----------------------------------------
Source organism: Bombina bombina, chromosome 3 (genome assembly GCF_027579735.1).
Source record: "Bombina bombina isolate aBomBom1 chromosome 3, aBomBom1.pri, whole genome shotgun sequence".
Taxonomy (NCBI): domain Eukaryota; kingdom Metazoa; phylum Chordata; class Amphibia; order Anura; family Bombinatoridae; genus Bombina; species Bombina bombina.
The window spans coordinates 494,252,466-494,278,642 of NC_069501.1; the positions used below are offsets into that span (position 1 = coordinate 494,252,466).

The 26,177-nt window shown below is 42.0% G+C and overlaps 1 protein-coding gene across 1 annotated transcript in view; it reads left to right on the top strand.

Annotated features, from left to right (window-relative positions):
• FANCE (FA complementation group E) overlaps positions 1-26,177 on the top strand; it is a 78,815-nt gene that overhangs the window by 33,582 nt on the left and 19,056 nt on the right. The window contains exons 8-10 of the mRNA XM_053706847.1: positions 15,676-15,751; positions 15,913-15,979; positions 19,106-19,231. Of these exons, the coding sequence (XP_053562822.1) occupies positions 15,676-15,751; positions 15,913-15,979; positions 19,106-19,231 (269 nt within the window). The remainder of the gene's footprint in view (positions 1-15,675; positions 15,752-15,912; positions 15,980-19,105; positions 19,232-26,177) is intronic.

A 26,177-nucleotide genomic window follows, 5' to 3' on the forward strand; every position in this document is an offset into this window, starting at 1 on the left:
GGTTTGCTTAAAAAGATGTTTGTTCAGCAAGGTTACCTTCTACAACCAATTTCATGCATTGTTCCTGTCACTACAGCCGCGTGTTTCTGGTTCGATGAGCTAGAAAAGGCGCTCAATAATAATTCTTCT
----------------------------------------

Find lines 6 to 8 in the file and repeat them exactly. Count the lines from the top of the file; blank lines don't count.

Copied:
Annotated features, from left to right (window-relative positions):
• FANCE (FA complementation group E) overlaps positions 1-26,177 on the top strand; it is a 78,815-nt gene that overhangs the window by 33,582 nt on the left and 19,056 nt on the right. The window contains exons 8-10 of the mRNA XM_053706847.1: positions 15,676-15,751; positions 15,913-15,979; positions 19,106-19,231. Of these exons, the coding sequence (XP_053562822.1) occupies positions 15,676-15,751; positions 15,913-15,979; positions 19,106-19,231 (269 nt within the window). The remainder of the gene's footprint in view (positions 1-15,675; positions 15,752-15,912; positions 15,980-19,105; positions 19,232-26,177) is intronic.

A 26,177-nucleotide genomic window follows, 5' to 3' on the forward strand; every position in this document is an offset into this window, starting at 1 on the left: